Perhaps this is unrelated, but perhaps not: Sack yardage and frequency are on the rise thus far in 2019. The top 10 teams in sack yardage are averaging 7.1 yards per sack this season, up from 6.6 last year (a 7 percent increase). And in terms of frequency: Six teams are averaging 4.33 or more sacks per game, all of which would surpass the highest single season in the previous decade (Utah at 4.23 sacks per game in 2014).

Worth watching to see if the trend continues the rest of this year.

Rutgers (16). Scarlet Knights football hasn’t been fun to watch in years, but 2019 has the makings of a new low — even by the standards of a program that has gone 4-8, 2-10, 4-8 and 1-11 the previous four seasons. Rutgers canned fourth-year coach Chris Ash last month, and since then it’s only gotten worse: a 48-7 home loss to Maryland and a 35-0 loss to Indiana that featured fresh embarrassments to the program. The Hoosiers (nobody’s idea of a juggernaut) jumped to a 21-0 lead in less than seven minutes. And the Scarlet Knights set a new standard for offensive ineptitude in the game, completing five passes for a grand total of one yard.

Per sports-reference.com, it’s the first time this century (at least) that a team has netted so few passing yards on multiple completions. Also: Rutgers has scored 10 or fewer points in seven straight Big Ten games. The last time a Big Ten team did that was Minnesota in 1962-63.

The five things we’re not paying enough attention to:

Penn State (17). The Nittany Lions are undefeated and outscoring their opponents by 33.8 points per game — more than LSU, more than Oklahoma, more than Clemson. Yet Penn State — of all brand names — has been almost unanimously relegated to seventh among the top seven unbeatens. (On this week’s AP ballots, only four voters had the Nittany Lions as high as sixth. Nobody had them in the top five.)

Sleep on James Franklin’s squad at your peril. This has the makings of his best defensive team, potentially by a wide margin. First-year starting quarterback Sean Clifford has been a pleasant surprise, receiver KJ Hamler is a playmaker, and watch out for freshman running back Noah Cain (consecutive 100-yard games against Purdue and Iowa). Franklin’s recruiting prowess is perhaps more visible now than ever, as Penn State keeps rolling after the departure of cornerstone talents at key positions.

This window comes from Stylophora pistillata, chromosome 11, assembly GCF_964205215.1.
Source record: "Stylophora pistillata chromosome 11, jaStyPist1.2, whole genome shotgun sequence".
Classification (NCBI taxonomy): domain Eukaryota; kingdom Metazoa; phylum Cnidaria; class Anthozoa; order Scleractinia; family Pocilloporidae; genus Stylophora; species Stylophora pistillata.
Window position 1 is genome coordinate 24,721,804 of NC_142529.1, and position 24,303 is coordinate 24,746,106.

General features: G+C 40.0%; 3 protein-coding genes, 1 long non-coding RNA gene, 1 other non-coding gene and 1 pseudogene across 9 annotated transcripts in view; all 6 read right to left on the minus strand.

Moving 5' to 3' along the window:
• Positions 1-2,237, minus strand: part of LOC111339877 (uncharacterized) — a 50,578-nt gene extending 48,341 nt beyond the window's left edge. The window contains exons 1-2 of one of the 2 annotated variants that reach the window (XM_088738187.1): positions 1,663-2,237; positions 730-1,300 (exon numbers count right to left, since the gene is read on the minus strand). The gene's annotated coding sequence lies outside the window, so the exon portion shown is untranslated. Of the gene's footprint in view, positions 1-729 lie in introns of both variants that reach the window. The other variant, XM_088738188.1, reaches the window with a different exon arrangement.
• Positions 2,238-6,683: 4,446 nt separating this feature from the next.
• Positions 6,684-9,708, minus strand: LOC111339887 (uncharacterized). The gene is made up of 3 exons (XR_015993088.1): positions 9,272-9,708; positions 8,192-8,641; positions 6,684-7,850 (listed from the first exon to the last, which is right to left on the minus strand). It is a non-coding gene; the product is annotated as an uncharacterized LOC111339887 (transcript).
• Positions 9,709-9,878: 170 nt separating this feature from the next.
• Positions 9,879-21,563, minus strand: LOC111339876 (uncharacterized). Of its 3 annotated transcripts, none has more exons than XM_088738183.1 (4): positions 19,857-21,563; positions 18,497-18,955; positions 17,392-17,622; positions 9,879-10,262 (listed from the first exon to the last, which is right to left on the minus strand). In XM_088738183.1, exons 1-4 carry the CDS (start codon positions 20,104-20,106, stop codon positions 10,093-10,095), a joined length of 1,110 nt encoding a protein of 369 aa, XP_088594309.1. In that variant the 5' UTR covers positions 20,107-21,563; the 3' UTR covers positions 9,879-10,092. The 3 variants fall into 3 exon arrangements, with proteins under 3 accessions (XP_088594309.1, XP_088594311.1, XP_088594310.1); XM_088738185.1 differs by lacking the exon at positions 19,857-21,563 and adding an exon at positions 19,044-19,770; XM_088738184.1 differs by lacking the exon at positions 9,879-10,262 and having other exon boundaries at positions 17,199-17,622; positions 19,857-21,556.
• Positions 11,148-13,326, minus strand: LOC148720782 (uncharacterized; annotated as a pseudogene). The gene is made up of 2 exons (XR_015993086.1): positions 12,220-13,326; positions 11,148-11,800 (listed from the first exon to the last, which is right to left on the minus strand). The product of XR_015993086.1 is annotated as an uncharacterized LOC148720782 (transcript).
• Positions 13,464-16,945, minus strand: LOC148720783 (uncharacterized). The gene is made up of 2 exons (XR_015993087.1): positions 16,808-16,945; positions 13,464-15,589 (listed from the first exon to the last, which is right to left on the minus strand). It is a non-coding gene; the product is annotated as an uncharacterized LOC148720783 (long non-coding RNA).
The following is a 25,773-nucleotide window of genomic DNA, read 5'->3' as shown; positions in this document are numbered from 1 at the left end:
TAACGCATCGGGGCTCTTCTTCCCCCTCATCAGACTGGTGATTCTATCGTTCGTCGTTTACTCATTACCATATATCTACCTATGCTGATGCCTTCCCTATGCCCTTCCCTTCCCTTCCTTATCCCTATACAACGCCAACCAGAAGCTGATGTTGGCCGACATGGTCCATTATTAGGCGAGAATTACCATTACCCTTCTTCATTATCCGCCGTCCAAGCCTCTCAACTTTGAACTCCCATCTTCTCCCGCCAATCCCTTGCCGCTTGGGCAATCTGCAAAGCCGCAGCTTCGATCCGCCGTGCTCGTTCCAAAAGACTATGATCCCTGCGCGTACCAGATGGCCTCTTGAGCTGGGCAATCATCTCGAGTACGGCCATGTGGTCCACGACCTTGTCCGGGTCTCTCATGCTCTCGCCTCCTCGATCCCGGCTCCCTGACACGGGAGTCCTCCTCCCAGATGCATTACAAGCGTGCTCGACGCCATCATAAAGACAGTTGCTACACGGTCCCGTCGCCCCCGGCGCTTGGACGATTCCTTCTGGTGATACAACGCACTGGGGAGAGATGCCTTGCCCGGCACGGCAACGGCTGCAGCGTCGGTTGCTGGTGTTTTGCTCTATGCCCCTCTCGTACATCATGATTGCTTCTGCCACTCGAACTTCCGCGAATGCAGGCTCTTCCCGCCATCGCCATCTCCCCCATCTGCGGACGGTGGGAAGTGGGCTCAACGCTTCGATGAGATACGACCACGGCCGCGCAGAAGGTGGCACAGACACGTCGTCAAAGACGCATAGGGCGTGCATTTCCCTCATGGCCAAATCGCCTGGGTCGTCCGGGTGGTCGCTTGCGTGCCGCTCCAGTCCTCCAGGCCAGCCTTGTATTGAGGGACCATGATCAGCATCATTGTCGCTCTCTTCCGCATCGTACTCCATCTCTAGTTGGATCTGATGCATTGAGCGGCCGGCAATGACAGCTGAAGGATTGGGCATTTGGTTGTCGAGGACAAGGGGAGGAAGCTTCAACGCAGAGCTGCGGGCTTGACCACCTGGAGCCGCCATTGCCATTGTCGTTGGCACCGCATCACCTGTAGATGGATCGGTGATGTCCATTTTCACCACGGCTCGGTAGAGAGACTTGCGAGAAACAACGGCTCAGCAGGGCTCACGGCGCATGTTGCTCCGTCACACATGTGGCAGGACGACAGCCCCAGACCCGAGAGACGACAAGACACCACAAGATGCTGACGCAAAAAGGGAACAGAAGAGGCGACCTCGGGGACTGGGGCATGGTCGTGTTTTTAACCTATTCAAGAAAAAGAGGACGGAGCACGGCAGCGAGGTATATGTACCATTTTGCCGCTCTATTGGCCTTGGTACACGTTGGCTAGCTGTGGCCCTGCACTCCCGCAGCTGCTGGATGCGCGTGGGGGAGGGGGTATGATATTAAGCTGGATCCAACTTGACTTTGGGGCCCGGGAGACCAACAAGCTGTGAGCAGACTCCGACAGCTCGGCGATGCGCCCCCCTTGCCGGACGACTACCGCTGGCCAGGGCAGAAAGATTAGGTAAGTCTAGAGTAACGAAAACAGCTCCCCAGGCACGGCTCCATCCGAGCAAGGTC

The defensive issues facing the Nos. 1-2 teams in the AP poll (18). Alabama and LSU, bedrock defensive powerhouses for time immemorial, are nothing special at stopping people in 2019. The buy-in to high-octane, uptempo offense has undoubtedly had some bad side effects for the defenses of the Crimson Tide and Tigers, and they are showing.

In SEC play, ’Bama is allowing 27 points per game — an unheard-of number under Nick Saban. LSU is even worse, giving up 33 points to SEC opponents.

The two teams will meet in Tuscaloosa on Nov. 9 in what is shaping up as the national game of the year, some eight years after another LSU-Alabama game in Bryant-Denny Stadium featured the top two teams in the polls. That slobber knocker ended 9-6. This year it might be closer to 49-46.

Oregon’s defensive prowess (19). Conversely to the LSU-Alabama dynamic, a Ducks program that made its reputation on offensive flash-and-dash is excelling on defense in 2019. Oregon is third nationally in points allowed per game (8.7), fourth in yards allowed per play (3.94) and eighth in yards allowed per game (267.7). The hire of coordinator Andy Avalos from Boise State has yielded a spike in disruptive plays — sacks, tackles for loss and takeaways — for the 5-1 Ducks.

The Mountain West (20). UNLV’s romp over Vanderbilt on Saturday marked the league’s ninth win over a Power Five team this season. The MWC has upset teams from the SEC, ACC, Big Ten and Pac-12, with eight of the league’s 12 members putting a P5 skin on the wall. The league has been down in recent years but this has been a bit of a revival — led, as usual, by undefeated Boise State.

Boise is the bell cow, but the latter half of the Broncos’ schedule won’t be a cakewalk. After playing four of their first six games on the blue turf, four of the last six will be on the road. Pay special attention to the game at Utah State on Nov. 23, which may hold the key to Boise’s New Year’s Six bowl hopes.

The weekly crapshoot in the non-Clemson ACC (21). It’s mayhem out there. The league is no good beyond the defending national champions, but that parity has at least produced some wildly entertaining games. Eleven of the 17 ACC games not involving the Tigers have been decided by one score, including some crazy shootouts (Louisville 62, Wake Forest 59; Louisville 41, Boston College 39), crazy comebacks (Miami-Virginia Tech, Duke-Pittsburgh), and significant upsets (in three league games, the Hokies have lost twice as a favorite and won once as an underdog).